Johns Hopkins SAIS experts available to discuss anti-fossil fuel activism, future of energy and climate policies

In less than a decade, activism against the fossil fuel industry has exploded across the globe. Today’s most prominent environmentalists — rather than focusing on legislative goals, such as carbon emissions trading or renewable energy policies — have become more vocal against the fossil fuel industry, according to Assistant Professor of International Political Economy Andrew Cheon and Johannes Urpelainen, the Prince Sultan bin Abdulaziz Professor of Energy, Resources and Environment at the Johns Hopkins University School of Advanced International Studies (SAIS).
In the new book, “Activism and the Fossil Fuel Industry,” the two scholars offer a systematic treatment of the anti-fossil fuel movement in the United States. Building on the existing social scientific literature, Cheon and Urpelainen evaluate different types of anti-fossil fuel activism, such as Keystone XL, divestment, anti-coal, anti-fracking campaigns, with particular attention to their success and impact. They also provide recommendations for future energy and climate policies.
The scholars are available to further discuss:

  • Why has activism against fossil fuels become so popular in recent years?
  • What impact, if any, have campaigns against fossil fuels had on climate change mitigation?
  • How likely is anti-fossil fuel activism to bring about meaningful change in energy policy?
  • What can we learn from the more successful campaigns against fossil fuels?
  • What does the future hold for the anti-fossil fuel movement?
  • What does the future hold for the fossil fuel industry?

Andrew Cheon concentrates on issues of international political economy, theories of international relations, and problems of energy governance. Before joining Johns Hopkins SAIS, he obtained his doctorate in Political Science from Columbia University. He also served as founding president of the academic journal Duke East Asia Nexus. His work on topics including state-owned enterprises, interest groups, energy innovation, renewables, and fossil fuel subsidies have appeared in Comparative Political Studies, Journal of Conflict Resolution, Global Environmental Change, Political Studies, and Energy Policy. He recently completed a book manuscript on foreign investments of national oil companies.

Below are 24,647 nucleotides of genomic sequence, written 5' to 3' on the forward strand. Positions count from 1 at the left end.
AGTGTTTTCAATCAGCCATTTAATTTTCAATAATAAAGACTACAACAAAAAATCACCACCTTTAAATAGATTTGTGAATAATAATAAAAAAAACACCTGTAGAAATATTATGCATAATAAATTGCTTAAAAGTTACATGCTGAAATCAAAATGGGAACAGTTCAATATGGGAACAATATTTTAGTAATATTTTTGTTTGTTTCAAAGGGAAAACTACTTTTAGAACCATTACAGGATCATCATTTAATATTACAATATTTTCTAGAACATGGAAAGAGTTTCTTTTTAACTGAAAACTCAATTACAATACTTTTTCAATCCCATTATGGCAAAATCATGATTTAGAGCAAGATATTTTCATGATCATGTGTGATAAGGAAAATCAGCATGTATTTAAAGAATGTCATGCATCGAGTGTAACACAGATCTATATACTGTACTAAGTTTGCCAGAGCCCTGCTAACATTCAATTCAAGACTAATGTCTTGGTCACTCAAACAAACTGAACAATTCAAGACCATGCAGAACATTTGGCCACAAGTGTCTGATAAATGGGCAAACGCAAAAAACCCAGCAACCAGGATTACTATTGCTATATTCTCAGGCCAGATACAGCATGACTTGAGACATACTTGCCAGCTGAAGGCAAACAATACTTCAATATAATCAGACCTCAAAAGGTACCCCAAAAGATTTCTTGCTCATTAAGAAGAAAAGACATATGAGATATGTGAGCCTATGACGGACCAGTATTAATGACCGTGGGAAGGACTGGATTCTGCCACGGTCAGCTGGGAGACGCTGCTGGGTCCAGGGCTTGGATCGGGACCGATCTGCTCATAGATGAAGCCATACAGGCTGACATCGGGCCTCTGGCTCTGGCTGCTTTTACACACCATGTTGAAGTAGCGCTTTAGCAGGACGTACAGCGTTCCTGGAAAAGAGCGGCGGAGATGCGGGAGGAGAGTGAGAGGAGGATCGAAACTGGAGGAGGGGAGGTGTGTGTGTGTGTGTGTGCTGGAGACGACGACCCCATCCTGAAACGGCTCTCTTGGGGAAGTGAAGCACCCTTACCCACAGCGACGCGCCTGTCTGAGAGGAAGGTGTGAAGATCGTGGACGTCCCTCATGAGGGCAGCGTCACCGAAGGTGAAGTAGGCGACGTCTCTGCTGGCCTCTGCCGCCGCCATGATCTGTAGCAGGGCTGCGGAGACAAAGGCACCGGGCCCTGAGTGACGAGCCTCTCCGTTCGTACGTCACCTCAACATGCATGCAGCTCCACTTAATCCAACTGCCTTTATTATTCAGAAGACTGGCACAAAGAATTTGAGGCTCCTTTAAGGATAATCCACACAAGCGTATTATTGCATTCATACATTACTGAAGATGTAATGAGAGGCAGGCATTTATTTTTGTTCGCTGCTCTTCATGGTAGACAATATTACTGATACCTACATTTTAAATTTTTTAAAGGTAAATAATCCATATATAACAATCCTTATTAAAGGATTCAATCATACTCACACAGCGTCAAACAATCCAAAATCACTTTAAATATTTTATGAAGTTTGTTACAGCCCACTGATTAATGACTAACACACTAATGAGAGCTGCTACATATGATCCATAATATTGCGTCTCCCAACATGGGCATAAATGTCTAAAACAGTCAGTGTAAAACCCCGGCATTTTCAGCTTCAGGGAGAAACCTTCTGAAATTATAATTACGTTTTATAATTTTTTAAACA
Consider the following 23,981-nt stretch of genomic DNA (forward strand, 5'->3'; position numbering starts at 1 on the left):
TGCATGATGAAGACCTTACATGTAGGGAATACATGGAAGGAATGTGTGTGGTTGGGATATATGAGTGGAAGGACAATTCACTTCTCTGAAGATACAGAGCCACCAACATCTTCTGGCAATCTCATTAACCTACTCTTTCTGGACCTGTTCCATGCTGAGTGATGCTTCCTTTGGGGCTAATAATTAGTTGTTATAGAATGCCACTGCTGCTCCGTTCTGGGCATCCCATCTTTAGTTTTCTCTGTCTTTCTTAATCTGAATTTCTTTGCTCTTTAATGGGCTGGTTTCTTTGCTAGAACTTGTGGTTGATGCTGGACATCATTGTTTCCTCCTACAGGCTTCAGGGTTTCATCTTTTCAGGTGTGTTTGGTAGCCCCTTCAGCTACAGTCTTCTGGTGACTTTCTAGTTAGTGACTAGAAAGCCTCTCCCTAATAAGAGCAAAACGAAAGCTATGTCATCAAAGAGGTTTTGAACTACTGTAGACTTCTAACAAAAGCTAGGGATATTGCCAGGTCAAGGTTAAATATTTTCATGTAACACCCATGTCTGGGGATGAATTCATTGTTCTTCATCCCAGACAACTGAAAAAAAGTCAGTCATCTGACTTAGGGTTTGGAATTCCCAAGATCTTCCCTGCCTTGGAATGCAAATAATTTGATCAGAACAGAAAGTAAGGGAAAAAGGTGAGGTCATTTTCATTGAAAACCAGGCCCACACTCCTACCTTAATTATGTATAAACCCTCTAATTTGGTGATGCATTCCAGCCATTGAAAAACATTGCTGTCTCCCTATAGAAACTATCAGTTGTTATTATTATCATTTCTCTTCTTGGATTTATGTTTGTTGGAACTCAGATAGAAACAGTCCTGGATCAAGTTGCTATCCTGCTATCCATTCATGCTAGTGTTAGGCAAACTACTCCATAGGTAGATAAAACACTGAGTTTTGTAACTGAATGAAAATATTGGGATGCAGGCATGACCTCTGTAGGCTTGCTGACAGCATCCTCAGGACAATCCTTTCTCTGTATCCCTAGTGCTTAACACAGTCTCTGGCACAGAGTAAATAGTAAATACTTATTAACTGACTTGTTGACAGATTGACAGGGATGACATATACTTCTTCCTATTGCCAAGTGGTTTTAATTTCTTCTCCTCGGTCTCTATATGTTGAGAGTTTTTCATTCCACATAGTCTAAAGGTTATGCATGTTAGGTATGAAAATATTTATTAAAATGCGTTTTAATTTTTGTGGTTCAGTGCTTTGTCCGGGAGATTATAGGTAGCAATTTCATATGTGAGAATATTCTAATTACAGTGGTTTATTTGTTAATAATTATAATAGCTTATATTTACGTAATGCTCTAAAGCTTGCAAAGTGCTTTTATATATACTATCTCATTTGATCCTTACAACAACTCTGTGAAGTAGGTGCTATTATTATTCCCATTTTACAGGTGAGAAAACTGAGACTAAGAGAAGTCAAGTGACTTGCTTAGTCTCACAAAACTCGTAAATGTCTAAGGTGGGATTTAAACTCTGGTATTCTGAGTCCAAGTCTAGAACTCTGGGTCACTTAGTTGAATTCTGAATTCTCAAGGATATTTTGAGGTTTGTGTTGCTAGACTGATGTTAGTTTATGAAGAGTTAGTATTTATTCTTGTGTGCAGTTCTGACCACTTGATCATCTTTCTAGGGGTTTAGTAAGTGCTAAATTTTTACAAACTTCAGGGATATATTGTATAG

Johannes Urpelainen also serves as the Founding Director of the Initiative for Sustainable Energy Policy (ISEP) at Johns Hopkins SAIS. He oversees the vision, strategy, and management of the initiative tasked to offer pragmatic, but effective approaches, to providing the world’s population with affordable and abundant energy at minimal environmental impact. Urpelainen has authored four other books and more than 100 articles on environmental politics, energy policy, and global governance. He frequently advises governments, international organizations, and the private sector on energy and environment.
About Johns Hopkins SAIS
A division of Johns Hopkins University, the School of Advanced International Studies (SAIS) is a global institution that offers students an international perspective on today's critical issues. For nearly 75 years, Johns Hopkins SAIS has produced great leaders, thinkers, and practitioners of international relations. Public leaders and private sector executives alike seek the counsel of the faculty, whose ideas and research inform and shape policy. Johns Hopkins SAIS offers a global perspective across three campus locations: Bologna, Italy; Nanjing, China; and Washington, D.C. The school’s interdisciplinary curriculum is strongly rooted in the study of international economics, international relations, and regional studies, preparing students to address multifaceted challenges in the world today.
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Friday, February 16, 2018